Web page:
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The New England Revolution shot-stopper faced a long road back after suffering a quadriceps tendon tear and has opted to end his playing career to accept a coaching job with LA.

At 38 years old and facing a difficult climb back from injury, New England Revolution goalkeeper Matt Reis is calling it a career after 16 MLS seasons and accepting a position as the LA Galaxy's goalkeeper coach.

A four-time Goalkeeper of the Year finalist, Reis finishes his career fourth all-time in minutes played by a goalkeeper (25,936), fifth in wins (110), fifth in saves (1,114) and sixth in shutouts (75). The Revolution announced Reis' retirement Wednesday.

"I have been truly blessed for the past 16 years," Reis said in a new release. "I've been able to do something that I love — play soccer for a living. ... I am very proud to have played my whole career in this league and with these teams. I also want to make sure the fans know how much I'll miss them, too. They've made this amazing ride more fun to be on through the years."

Reis, who began his career with the Galaxy in 1998 before being traded to the Revolution in 2003, was a member of six teams that played in the MLS Cup, winning the title in 2002 with the Galaxy. He also won two U.S. Open Cup championships, with LA in 2001 and with New England in 2007, and earned two caps with the U.S. national team.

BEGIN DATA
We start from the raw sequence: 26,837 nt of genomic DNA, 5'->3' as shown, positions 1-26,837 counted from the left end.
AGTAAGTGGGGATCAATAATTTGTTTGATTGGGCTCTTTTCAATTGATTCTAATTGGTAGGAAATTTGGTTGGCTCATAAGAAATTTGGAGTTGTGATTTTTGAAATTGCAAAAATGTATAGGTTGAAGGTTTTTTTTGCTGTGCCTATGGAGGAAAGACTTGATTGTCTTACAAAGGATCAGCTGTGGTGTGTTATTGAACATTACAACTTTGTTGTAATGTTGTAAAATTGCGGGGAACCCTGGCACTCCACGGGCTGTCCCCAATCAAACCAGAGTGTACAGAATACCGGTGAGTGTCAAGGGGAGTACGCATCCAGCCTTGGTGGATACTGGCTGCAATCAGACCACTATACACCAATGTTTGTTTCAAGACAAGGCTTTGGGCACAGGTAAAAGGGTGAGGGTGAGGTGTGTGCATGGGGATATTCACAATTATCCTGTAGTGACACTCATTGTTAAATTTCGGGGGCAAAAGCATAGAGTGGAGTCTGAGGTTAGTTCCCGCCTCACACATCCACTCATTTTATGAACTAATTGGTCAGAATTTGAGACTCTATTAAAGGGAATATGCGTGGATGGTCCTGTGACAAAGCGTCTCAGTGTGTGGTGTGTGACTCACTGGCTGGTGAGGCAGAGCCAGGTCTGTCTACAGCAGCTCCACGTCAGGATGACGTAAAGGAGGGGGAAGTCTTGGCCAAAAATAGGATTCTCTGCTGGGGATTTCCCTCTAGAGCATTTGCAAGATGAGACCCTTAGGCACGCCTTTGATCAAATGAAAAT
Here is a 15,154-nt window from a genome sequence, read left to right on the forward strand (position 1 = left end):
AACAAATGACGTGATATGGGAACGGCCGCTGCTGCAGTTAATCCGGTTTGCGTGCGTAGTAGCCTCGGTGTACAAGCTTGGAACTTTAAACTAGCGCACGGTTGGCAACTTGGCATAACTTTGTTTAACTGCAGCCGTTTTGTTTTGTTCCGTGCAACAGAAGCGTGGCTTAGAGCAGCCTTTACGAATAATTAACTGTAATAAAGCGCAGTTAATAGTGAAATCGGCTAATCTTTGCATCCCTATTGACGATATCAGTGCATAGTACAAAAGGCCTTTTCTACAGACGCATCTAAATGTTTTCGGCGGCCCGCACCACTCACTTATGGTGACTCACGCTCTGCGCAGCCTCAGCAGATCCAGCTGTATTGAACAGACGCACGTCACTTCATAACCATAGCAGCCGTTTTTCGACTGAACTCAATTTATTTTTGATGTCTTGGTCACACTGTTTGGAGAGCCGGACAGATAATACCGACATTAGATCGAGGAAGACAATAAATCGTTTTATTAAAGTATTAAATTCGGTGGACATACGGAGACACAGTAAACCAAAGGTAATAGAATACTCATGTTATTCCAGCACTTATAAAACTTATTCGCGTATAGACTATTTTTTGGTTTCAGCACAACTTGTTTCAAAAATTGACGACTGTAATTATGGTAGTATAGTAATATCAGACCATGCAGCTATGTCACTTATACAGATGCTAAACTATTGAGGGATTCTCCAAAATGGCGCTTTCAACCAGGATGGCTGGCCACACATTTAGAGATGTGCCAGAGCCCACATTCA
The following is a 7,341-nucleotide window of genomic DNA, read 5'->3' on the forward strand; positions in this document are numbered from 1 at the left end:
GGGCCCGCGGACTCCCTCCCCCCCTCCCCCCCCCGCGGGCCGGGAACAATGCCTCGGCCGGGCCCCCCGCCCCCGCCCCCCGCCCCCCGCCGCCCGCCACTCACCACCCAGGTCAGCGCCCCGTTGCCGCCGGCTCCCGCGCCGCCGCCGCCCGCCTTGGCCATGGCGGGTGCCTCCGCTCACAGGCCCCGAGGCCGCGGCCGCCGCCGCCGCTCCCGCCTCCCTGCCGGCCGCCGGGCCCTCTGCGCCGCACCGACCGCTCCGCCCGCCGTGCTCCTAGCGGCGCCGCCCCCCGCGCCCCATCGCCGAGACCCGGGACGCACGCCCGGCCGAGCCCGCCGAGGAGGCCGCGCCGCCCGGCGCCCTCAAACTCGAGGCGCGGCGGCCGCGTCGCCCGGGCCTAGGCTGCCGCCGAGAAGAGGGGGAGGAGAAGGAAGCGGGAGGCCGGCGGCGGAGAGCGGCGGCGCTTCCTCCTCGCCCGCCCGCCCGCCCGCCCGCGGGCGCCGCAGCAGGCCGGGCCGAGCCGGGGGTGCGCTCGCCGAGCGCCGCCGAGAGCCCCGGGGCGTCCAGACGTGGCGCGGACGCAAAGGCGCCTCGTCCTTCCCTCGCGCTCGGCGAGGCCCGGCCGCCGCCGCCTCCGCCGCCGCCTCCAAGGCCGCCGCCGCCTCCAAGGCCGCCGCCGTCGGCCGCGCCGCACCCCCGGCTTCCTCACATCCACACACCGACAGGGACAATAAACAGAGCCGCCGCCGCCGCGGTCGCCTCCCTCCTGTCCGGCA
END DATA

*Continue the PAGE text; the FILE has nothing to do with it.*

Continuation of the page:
He'll return to the club with which he started to kick off his coaching career, LA announced Wednesday.

“We are pleased to have Matt join our staff and coach the club’s goalkeepers,” Galaxy general manager and coach Bruce Arena said in a news release. “Matt’s experience as a player and knowledge of MLS will serve him well in his new role.”

The UCLA product started 12 regular-season matches and two playoff games in 2013 as he lost his position to Bobby Shuttleworth but regained the position late in the year. He went 7-0-4 with a pristine 0.72 goals against average in his final season.

Reis suffered a torn quadriceps tendon last month while playing the ball outside his box moments before New England's season ended with a loss to Sporting Kansas City in the Eastern Conference semifinals. He faced a recovery of five to seven months.

Last month, Reis was named the MLS Humanitarian of the Year for saving the life of his father-in-law in the aftermath of the Boston Marathon bombing, as well as his subsequent fundraising efforts.

"Trading for Matt Reis was one of the best acquisitions the Revolution has ever made," said Revolution owner Robert Kraft. "On the field, he was an elite MLS goalkeeper who set every career goalkeeping record in club history. He was a respected leader, both on the field and in the locker room, for more than a decade. He quickly became a fan favorite and, for much of his career, was one of the faces of our franchise."

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